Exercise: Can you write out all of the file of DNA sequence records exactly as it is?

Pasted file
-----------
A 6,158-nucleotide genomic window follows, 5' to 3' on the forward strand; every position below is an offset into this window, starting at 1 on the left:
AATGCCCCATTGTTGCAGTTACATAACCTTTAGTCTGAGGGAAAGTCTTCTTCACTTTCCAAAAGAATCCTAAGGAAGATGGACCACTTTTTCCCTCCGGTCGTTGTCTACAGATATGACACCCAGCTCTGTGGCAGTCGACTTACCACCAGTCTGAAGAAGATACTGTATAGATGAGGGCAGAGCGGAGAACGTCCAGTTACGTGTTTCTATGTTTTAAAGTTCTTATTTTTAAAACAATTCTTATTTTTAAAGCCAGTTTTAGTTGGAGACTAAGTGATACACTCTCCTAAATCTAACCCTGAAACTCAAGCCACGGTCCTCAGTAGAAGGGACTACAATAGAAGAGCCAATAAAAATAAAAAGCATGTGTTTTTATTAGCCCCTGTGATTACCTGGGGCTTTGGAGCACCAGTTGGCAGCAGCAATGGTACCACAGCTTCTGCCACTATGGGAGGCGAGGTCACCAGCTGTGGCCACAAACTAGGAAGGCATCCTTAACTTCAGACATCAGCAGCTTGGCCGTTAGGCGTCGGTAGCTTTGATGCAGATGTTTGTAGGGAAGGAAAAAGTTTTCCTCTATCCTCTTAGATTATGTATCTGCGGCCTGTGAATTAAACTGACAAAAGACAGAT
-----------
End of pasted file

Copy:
A 6,158-nucleotide genomic window follows, 5' to 3' on the forward strand; every position below is an offset into this window, starting at 1 on the left:
AATGCCCCATTGTTGCAGTTACATAACCTTTAGTCTGAGGGAAAGTCTTCTTCACTTTCCAAAAGAATCCTAAGGAAGATGGACCACTTTTTCCCTCCGGTCGTTGTCTACAGATATGACACCCAGCTCTGTGGCAGTCGACTTACCACCAGTCTGAAGAAGATACTGTATAGATGAGGGCAGAGCGGAGAACGTCCAGTTACGTGTTTCTATGTTTTAAAGTTCTTATTTTTAAAACAATTCTTATTTTTAAAGCCAGTTTTAGTTGGAGACTAAGTGATACACTCTCCTAAATCTAACCCTGAAACTCAAGCCACGGTCCTCAGTAGAAGGGACTACAATAGAAGAGCCAATAAAAATAAAAAGCATGTGTTTTTATTAGCCCCTGTGATTACCTGGGGCTTTGGAGCACCAGTTGGCAGCAGCAATGGTACCACAGCTTCTGCCACTATGGGAGGCGAGGTCACCAGCTGTGGCCACAAACTAGGAAGGCATCCTTAACTTCAGACATCAGCAGCTTGGCCGTTAGGCGTCGGTAGCTTTGATGCAGATGTTTGTAGGGAAGGAAAAAGTTTTCCTCTATCCTCTTAGATTATGTATCTGCGGCCTGTGAATTAAACTGACAAAAGACAGAT